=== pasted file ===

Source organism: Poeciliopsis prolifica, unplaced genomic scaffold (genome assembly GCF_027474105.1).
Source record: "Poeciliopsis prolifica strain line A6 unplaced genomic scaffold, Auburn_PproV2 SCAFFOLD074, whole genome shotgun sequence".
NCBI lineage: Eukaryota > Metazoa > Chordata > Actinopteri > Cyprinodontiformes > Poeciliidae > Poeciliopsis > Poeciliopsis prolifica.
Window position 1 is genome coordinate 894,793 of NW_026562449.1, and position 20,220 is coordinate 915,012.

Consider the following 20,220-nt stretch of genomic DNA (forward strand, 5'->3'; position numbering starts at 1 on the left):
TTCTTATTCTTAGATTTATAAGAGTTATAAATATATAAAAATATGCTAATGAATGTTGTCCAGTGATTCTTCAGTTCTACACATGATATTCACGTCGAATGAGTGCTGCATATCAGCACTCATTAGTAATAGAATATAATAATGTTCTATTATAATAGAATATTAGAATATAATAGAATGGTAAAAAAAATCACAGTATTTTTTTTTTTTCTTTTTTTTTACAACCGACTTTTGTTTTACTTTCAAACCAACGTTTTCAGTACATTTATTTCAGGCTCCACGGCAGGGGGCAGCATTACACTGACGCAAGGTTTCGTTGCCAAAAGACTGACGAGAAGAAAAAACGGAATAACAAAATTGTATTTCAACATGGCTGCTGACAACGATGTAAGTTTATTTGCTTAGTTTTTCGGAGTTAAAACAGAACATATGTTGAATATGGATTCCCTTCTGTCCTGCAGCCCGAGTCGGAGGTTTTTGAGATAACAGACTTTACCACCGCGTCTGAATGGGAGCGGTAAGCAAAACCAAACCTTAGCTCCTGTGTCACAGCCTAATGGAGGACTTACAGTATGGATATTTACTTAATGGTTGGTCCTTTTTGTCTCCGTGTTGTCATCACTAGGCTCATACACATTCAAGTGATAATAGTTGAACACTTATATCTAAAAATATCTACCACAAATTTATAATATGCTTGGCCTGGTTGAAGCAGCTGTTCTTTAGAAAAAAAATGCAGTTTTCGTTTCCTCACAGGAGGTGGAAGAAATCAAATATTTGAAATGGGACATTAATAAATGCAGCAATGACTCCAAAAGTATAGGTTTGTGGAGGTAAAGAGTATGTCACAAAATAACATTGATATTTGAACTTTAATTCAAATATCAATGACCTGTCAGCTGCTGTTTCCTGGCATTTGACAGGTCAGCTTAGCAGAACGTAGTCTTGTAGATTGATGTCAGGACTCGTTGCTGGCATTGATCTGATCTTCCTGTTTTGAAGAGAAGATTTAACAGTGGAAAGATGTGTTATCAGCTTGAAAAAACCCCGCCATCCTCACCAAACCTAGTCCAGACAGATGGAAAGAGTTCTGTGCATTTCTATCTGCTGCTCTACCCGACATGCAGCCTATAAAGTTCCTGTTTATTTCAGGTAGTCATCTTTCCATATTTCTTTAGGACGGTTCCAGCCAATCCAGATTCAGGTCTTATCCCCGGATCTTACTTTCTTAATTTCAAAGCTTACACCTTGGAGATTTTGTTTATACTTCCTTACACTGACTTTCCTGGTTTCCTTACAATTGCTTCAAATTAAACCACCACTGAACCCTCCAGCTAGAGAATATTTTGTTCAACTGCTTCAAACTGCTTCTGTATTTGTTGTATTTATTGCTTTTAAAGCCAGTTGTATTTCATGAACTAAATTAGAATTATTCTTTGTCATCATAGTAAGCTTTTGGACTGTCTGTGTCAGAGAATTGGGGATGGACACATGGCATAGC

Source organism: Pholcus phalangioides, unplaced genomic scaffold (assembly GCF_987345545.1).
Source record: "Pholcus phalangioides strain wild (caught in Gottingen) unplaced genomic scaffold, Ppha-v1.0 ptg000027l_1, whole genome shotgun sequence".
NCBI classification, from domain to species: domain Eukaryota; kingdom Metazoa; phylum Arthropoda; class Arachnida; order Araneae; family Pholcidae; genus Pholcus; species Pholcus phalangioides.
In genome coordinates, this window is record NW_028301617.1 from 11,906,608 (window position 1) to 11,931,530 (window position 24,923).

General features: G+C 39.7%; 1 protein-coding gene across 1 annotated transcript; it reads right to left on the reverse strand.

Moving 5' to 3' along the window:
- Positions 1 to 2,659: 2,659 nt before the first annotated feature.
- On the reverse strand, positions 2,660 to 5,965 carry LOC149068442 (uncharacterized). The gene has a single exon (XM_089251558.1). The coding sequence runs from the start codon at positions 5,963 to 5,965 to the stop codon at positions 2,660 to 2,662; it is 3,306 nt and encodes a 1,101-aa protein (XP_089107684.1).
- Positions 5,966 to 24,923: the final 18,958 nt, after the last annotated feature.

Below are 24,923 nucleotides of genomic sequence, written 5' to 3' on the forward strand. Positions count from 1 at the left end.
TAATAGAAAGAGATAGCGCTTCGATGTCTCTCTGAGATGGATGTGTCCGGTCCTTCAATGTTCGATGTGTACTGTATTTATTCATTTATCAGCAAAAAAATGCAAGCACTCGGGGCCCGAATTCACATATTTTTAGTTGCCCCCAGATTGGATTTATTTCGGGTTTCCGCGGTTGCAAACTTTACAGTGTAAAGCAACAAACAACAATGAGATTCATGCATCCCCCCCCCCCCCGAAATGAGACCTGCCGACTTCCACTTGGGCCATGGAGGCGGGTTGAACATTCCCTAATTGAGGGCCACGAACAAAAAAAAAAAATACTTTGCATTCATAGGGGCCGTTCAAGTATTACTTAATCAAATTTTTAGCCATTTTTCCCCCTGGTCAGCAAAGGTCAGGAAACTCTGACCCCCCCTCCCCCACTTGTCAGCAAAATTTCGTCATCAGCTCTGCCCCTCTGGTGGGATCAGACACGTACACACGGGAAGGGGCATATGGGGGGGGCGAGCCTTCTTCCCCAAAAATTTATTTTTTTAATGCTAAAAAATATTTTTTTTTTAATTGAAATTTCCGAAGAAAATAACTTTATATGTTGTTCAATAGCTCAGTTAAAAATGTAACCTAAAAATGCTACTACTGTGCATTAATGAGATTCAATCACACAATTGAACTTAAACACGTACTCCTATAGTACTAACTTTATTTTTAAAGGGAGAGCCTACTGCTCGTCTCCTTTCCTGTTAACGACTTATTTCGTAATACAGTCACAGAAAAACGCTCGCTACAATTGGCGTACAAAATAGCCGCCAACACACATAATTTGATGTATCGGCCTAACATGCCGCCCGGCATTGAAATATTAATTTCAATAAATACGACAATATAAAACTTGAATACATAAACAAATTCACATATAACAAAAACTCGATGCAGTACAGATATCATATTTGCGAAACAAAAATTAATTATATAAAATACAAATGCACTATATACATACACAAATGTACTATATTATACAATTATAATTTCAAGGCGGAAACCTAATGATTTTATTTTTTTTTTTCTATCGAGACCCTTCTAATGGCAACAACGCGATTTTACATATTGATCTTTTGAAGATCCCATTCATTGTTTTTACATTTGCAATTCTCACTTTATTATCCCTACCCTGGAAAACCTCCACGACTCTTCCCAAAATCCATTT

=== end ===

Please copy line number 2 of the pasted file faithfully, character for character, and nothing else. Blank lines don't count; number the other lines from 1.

Source record: "Poeciliopsis prolifica strain line A6 unplaced genomic scaffold, Auburn_PproV2 SCAFFOLD074, whole genome shotgun sequence".